More than 500 years ago a deceptive and destructive Italian sailor found himself on the shores of what today is Haiti. He claimed the land as if it was his own and decimated the tress and Taino people who inhabited the island. Of course, we are talking about Christopher Columbus, who still has a holiday in many states in the United States. Other states have torn down his statues and labeled the day as Indigenous People’s day as they should.
Columbus and his way of stealing or taking credit for things still live on in American culture and beyond in various ways. Many like to call it the art of “Columbusing.” How many times have we witnessed the Kardashians receiving credit for hairstyles created and influenced by Black culture? How many times have we brought the world The Jacksons or New Edition and here comes somebody with The Osmonds or New Kids on The Block? No shade to either because they are talented and it isn’t their fault. NKOTB always gives it up and shows love to NE so again, no shade whatsoever.
Back to the lecture at hand; every time we think it is safe to go back in the water and we feel that society is starting to improve when it comes to giving Black people our props, here come the sharks. Somebody always has to show up like Columbus showed up on the shores of Haiti and remind us that we still have a long way to go.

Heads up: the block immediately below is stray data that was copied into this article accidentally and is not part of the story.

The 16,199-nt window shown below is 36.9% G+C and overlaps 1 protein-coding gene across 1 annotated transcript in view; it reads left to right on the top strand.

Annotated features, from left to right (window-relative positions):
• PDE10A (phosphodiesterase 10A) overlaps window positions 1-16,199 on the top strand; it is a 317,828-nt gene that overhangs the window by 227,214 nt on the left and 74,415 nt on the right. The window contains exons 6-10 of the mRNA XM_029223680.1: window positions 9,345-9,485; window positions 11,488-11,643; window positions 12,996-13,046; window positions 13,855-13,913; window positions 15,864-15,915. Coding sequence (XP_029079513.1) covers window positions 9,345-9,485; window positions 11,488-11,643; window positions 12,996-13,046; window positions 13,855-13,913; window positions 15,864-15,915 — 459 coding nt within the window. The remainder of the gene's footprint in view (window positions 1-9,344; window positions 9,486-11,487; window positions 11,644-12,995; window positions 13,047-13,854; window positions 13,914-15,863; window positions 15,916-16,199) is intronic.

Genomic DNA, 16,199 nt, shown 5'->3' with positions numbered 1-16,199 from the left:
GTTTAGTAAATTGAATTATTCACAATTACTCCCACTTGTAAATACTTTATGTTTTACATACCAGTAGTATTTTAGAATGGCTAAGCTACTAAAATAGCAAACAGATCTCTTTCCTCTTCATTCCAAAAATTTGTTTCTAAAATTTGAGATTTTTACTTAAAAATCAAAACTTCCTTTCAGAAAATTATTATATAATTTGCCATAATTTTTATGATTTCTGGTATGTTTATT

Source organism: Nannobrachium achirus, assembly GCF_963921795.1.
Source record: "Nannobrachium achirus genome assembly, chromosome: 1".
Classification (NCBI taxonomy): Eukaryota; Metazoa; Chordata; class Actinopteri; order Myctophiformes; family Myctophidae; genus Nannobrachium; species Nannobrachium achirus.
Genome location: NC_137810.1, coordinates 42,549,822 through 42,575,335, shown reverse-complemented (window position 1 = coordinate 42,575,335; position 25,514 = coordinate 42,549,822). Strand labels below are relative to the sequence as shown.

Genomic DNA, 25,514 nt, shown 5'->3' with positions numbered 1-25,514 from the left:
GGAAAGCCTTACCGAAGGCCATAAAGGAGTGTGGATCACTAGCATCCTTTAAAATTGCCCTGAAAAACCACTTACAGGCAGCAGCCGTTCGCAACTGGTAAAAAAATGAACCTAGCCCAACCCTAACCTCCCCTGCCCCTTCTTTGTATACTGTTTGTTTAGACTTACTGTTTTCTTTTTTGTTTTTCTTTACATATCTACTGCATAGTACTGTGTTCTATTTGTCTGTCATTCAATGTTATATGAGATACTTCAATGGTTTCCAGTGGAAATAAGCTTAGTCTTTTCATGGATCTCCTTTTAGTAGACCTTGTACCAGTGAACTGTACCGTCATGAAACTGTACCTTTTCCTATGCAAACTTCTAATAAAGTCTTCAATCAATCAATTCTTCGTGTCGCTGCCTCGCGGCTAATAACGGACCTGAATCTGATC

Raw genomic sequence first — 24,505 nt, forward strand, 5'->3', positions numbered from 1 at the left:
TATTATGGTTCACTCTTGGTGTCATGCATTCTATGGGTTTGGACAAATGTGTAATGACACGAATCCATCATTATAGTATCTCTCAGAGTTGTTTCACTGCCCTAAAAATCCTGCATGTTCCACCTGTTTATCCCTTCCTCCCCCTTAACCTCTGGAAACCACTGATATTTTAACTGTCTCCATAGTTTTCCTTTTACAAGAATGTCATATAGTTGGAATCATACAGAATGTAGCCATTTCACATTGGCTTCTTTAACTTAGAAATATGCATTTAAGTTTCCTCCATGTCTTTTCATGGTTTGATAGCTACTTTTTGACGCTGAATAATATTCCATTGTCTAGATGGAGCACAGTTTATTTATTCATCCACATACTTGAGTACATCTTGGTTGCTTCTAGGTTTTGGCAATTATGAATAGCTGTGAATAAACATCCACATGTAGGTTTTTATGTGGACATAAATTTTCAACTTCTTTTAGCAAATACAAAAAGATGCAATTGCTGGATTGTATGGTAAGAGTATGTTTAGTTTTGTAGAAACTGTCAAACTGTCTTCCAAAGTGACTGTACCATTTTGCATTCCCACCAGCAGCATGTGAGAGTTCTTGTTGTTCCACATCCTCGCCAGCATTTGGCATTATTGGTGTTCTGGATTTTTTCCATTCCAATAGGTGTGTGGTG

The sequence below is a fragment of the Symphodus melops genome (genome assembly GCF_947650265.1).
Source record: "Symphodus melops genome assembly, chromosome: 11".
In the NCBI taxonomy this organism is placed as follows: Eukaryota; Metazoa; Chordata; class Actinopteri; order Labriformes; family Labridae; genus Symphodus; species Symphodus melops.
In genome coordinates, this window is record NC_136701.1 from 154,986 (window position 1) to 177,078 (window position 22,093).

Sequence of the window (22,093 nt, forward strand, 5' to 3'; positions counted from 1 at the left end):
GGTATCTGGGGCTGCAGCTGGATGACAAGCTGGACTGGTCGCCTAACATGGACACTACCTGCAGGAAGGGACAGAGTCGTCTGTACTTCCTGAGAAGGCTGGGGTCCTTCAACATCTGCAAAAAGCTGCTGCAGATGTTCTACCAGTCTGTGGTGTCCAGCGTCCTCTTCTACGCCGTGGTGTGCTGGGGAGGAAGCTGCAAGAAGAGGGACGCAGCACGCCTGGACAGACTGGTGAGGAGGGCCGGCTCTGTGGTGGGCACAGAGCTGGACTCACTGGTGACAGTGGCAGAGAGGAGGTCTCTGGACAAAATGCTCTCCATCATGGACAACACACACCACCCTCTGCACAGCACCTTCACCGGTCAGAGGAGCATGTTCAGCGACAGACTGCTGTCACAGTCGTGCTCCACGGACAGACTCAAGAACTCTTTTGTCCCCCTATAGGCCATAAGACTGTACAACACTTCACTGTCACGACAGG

Case in point, about 3 years ago in 2018, ABC News received strong criticism from house music fans around the globe for an interview piece they ran stating David Guetta was the ‘Grandfather of Electronic Dance Music’. As we all know the internet is unforgiving and somehow this story is making its rounds again. In the interview, ABC News praised Guetta for supposedly ‘bringing house music back to America’, leaving many life myself scratching our heads. Have any of these TV producers ever been to Chicago, Baltimore, or New York and experienced the culture? That is a rhetorical question because we obviously know the answer.
Just like it did in 2018, artists and fans are snatching the proverbial chain straight off the neck of ABC for the severely misguided interview. They completely ignored the legends that gave life to the genre. Growing up in Chicago, I personally know House music was pioneered by DJs and producers in the Chi, such as Frankie Knuckles, Ron Hardy, Jesse Saunders, Chip E., Steve “Silk” Hurley, Farley “Jackmaster” Funk, Marshall Jefferson, Phuture and many more. From its beginnings when it is building its prowess in clubs like The Warehouse and the local radio scene, house music expanded internationally to London, then to other American cities such as New York City and Detroit and became a worldwide phenomenon.
Just as House continues to be a global phenomenon and even has Barack Obama giving shout-outs to the Chosen Few DJ’s, also in Chicago, it is still quite phenomenal how the mainstream ignores the legacy of Black artistry. Christopher Columbus would be so proud of ABC and all the others who continue to somehow miss the mark on what Black artists have contributed to the greater part of society. Carry on!